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How Rogers Typograph Caused The Birth Of Toronto Star

Started by Mechanic, March 02, 2010, 04:43:04 AM

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21 printers and their four young apprentices above Scholes' tavern on Queen St. W. in Toronto worked at one of six daily newspapers, The News. And they were damned if they were going to sit still for management's latest wrinkle. It wanted them to operate the fancy new Rogers Typograph, a machine said to outpace almost three men setting type by hand, and it wanted them to do it at piecework rates. The printers wanted a flat $14 a week. They vowed to walk rather than settle.

What comes around, goes around. Resistance to automation, the very thing  that started the Toronto Star in 1892 started the begining of the ended the International Typographical Union's involvement with Toronto newspapers in 1964. I was the mechanic sent in by Canadian Linotype to convert the Toronto  Star's first automated typesetting machine a Linotype Comet. I was a member of the ITU at the time and I worked with Star's ITU members in the conversion. The union was obviously very apprehensive about automation and demonstrated their objections by going on strike. A strike that eventually led to the demise of the ITU in Toronto newspapers. Such is life.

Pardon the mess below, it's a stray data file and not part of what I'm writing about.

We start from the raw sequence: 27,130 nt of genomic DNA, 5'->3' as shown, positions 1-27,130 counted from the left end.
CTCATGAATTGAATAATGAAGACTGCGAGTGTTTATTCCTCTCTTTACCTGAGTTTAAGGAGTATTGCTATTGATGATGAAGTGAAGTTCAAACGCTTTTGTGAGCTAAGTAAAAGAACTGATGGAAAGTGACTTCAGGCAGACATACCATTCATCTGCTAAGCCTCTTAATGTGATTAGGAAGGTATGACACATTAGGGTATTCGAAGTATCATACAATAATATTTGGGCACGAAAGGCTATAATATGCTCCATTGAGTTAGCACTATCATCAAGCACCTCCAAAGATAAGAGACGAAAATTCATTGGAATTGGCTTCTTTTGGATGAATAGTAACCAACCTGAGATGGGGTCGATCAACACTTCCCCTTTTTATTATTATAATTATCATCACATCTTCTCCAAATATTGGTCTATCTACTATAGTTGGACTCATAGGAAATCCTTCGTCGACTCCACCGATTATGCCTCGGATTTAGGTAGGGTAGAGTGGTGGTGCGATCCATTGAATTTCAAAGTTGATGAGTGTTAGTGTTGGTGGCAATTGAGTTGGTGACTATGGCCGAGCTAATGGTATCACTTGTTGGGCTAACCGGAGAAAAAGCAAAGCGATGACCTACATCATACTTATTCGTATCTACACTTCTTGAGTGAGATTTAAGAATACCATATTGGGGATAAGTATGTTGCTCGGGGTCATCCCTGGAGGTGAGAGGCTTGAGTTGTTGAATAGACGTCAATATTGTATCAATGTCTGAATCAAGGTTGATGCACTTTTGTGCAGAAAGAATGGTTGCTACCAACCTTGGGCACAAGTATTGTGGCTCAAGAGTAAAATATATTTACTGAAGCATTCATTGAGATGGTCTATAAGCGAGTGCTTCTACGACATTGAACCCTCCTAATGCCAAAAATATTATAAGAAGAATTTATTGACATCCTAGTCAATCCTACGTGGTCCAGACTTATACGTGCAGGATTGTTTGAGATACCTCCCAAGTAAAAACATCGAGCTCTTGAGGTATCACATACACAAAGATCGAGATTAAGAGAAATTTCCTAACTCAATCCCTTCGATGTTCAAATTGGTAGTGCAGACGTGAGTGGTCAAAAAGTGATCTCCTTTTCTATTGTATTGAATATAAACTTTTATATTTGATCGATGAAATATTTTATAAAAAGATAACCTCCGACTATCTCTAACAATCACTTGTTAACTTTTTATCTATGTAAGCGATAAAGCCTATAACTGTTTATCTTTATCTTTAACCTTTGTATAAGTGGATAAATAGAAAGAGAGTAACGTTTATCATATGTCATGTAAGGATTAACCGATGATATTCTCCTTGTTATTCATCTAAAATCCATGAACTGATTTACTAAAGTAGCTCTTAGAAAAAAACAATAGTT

From Wikipedia,
The International Typographical Union (ITU) was a labor union founded on May 3, 1852 in the United Statesas the National Typographical Union. In its 1869 convention in Albany, New York, the union-having organized members in Canada-changed its name to the International Typographical Union. A 1986 merger vote, series of local mergers, and a 1988 jurisdictional agreement led to most of the ITU's mailers joining the IBT while the remaining typographers of the ITU joined the CWA. As of its dissolution in 1986, the ITU was the oldest surviving trade union in the United States.

You can read the early history of the Star on the following web site:-

George Finn (Mechanic)
Gold Coast

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